5 take place, or has to take place, in the presence of a witness of the

6 United Nations Detention Unit, and it should be executed, as mentioned

7 beforehand, immediately, and it's restricted only to finding the originals

8 of these documents.

9 Having found these documents, once again, the documents should be

10 put into an envelope. This envelope has to be sealed. And then in

11 analogy, the procedure has to follow as it was set out in our decision of

12 5 July 2002, and the review should be conducted by

13 Judge Per Lindholm in the presence of counsel for Dr. Stakic.

14 We believe that the Prosecutor, by showing us the examples, has

15 established that it is necessary to have these documents in the original

16 version. And as regards the opinion of the Defence, it is, of course, not

17 to take handwriting samples; it is to take documents which were, for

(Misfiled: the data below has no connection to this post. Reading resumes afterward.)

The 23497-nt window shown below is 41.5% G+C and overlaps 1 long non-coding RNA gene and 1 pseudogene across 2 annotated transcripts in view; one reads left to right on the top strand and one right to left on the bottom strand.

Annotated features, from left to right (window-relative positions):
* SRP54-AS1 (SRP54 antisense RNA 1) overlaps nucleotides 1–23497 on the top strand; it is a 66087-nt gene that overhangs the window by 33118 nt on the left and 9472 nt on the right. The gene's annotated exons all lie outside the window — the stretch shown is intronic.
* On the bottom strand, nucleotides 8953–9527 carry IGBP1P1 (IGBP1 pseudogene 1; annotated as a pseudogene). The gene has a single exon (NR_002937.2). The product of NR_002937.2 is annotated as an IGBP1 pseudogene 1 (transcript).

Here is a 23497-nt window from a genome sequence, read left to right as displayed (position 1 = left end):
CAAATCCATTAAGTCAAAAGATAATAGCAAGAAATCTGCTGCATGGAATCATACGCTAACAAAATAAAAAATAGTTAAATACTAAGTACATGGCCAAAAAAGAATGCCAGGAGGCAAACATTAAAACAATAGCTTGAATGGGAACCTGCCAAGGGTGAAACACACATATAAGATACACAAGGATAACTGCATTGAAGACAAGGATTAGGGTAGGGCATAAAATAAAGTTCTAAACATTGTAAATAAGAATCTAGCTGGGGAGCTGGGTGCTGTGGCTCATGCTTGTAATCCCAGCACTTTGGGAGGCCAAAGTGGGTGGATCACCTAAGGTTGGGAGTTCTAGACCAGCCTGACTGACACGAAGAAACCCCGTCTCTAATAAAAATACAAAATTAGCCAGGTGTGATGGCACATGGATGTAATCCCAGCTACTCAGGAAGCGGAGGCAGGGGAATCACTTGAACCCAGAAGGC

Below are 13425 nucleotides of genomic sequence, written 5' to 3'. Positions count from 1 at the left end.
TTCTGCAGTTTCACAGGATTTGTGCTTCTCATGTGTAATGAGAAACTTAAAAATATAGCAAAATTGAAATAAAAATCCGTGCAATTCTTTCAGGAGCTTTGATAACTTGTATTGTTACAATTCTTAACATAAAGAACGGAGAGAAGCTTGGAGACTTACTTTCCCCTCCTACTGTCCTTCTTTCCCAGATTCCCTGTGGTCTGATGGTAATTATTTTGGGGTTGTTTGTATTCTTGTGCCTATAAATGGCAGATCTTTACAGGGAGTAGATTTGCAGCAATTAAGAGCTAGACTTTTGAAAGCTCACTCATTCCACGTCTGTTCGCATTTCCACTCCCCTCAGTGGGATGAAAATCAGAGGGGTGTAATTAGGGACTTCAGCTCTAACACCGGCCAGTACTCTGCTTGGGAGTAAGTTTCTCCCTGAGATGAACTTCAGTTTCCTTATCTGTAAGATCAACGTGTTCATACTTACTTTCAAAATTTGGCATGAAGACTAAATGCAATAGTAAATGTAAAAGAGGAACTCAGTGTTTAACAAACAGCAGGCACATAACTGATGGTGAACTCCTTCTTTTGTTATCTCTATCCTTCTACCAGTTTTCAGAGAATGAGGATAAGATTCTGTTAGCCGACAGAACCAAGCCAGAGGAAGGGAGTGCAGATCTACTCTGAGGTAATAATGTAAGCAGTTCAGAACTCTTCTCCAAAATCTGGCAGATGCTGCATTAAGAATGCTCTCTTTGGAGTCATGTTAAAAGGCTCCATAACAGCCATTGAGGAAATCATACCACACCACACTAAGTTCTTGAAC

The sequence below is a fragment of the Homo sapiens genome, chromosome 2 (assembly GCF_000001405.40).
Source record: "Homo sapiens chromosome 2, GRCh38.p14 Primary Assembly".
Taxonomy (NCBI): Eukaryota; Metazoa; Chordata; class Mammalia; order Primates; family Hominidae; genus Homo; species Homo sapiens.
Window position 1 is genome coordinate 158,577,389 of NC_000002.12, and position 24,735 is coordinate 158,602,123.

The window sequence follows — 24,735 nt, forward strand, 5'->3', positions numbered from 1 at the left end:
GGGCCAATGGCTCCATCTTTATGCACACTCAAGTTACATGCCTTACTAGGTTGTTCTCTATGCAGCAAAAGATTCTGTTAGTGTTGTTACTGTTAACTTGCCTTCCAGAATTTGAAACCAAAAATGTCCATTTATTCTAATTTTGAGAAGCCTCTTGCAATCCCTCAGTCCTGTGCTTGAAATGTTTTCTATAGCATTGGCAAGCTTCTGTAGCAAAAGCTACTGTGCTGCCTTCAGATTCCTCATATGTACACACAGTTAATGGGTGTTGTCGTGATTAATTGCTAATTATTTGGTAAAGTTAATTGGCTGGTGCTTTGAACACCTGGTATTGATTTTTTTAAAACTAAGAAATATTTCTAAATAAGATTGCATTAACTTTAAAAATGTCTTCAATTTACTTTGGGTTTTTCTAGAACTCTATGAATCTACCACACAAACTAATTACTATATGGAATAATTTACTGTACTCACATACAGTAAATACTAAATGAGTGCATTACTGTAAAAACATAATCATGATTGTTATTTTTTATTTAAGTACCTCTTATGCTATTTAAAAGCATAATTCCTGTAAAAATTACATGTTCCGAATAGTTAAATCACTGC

18 totally different reasons, were produced in the past. And we already,

19 when discussing the draft for the decision of 5 July 2002, we balanced the

20 interests of the parties and came to the conclusion that, indeed, there

21 would be no obstacle to obtain such documents not prepared for the purpose

22 of getting here during trial new handwriting samples. Therefore, we

23 expect that the OTP is able to conduct this exercise today.

24 MR. KOUMJIAN: Thank you. Yes, obviously, that's necessary.

25 Would Your Honour like me to mark as an exhibit these eight pages that

Page 6234

1 I've shown Your Honour? And I think the record might be clearer if they

2 were made an exhibit.

3 JUDGE SCHOMBURG: For these purposes, but only for these purposes,

4 I think it's necessary to have these eight pages as -- marked as exhibits.

5 Objections by the Defence? It's now on the photocopies we have

6 before us.

7 MR. OSTOJIC: Yes. Your Honour, there's no objection to

8 proceeding in marking those eight pages as Mr. Koumjian does direct. I do

9 have a practical issue with the Court's order, if I may address with the

10 Court at this time respectfully.

11 JUDGE SCHOMBURG: Please.

12 MR. OSTOJIC: We recognise and understand Your Honours' ruling.

13 Respectfully, we disagree with it. However, my practical problem with

14 respectfully disagreeing with the Court is that our rights to proceed with

15 a potential appeal have to be discussed, digested, possibly debated